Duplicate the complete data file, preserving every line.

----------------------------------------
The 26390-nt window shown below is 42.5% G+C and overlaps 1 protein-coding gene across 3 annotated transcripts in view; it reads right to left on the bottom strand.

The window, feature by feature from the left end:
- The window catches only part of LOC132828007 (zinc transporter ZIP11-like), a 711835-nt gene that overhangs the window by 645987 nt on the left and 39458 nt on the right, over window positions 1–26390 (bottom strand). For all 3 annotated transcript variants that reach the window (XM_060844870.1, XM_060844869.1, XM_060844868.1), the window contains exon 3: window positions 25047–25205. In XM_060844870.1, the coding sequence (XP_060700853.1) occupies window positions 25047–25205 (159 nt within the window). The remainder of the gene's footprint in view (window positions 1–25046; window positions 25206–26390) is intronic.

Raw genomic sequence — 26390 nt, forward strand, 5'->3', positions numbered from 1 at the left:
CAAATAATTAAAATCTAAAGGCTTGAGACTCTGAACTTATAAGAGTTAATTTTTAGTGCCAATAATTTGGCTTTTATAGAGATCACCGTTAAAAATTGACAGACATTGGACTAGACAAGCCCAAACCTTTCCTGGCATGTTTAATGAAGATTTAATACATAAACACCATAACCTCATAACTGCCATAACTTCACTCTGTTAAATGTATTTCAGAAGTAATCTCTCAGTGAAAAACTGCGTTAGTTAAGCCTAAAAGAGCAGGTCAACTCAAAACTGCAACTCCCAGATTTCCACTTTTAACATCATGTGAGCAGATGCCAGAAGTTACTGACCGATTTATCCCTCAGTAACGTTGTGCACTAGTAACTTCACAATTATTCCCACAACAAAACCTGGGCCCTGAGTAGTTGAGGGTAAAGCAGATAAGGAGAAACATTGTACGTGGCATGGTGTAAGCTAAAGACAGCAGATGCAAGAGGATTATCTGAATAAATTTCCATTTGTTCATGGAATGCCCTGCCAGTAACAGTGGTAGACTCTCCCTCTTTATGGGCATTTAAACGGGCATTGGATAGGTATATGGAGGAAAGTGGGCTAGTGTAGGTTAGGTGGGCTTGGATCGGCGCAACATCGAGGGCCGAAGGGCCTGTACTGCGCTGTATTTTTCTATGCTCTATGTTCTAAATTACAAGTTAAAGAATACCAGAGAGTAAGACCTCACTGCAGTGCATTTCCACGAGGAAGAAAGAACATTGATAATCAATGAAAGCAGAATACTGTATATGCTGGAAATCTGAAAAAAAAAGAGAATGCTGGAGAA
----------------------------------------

The 26390-nt window shown below is 42.5% G+C and overlaps 1 protein-coding gene across 3 annotated transcripts in view; it reads right to left on the bottom strand.

The window, feature by feature from the left end:
- The window catches only part of LOC132828007 (zinc transporter ZIP11-like), a 711835-nt gene that overhangs the window by 645987 nt on the left and 39458 nt on the right, over window positions 1–26390 (bottom strand). For all 3 annotated transcript variants that reach the window (XM_060844870.1, XM_060844869.1, XM_060844868.1), the window contains exon 3: window positions 25047–25205. In XM_060844870.1, the coding sequence (XP_060700853.1) occupies window positions 25047–25205 (159 nt within the window). The remainder of the gene's footprint in view (window positions 1–25046; window positions 25206–26390) is intronic.

Raw genomic sequence — 26390 nt, forward strand, 5'->3', positions numbered from 1 at the left:
CAAATAATTAAAATCTAAAGGCTTGAGACTCTGAACTTATAAGAGTTAATTTTTAGTGCCAATAATTTGGCTTTTATAGAGATCACCGTTAAAAATTGACAGACATTGGACTAGACAAGCCCAAACCTTTCCTGGCATGTTTAATGAAGATTTAATACATAAACACCATAACCTCATAACTGCCATAACTTCACTCTGTTAAATGTATTTCAGAAGTAATCTCTCAGTGAAAAACTGCGTTAGTTAAGCCTAAAAGAGCAGGTCAACTCAAAACTGCAACTCCCAGATTTCCACTTTTAACATCATGTGAGCAGATGCCAGAAGTTACTGACCGATTTATCCCTCAGTAACGTTGTGCACTAGTAACTTCACAATTATTCCCACAACAAAACCTGGGCCCTGAGTAGTTGAGGGTAAAGCAGATAAGGAGAAACATTGTACGTGGCATGGTGTAAGCTAAAGACAGCAGATGCAAGAGGATTATCTGAATAAATTTCCATTTGTTCATGGAATGCCCTGCCAGTAACAGTGGTAGACTCTCCCTCTTTATGGGCATTTAAACGGGCATTGGATAGGTATATGGAGGAAAGTGGGCTAGTGTAGGTTAGGTGGGCTTGGATCGGCGCAACATCGAGGGCCGAAGGGCCTGTACTGCGCTGTATTTTTCTATGCTCTATGTTCTAAATTACAAGTTAAAGAATACCAGAGAGTAAGACCTCACTGCAGTGCATTTCCACGAGGAAGAAAGAACATTGATAATCAATGAAAGCAGAATACTGTATATGCTGGAAATCTGAAAAAAAAAGAGAATGCTGGAGAA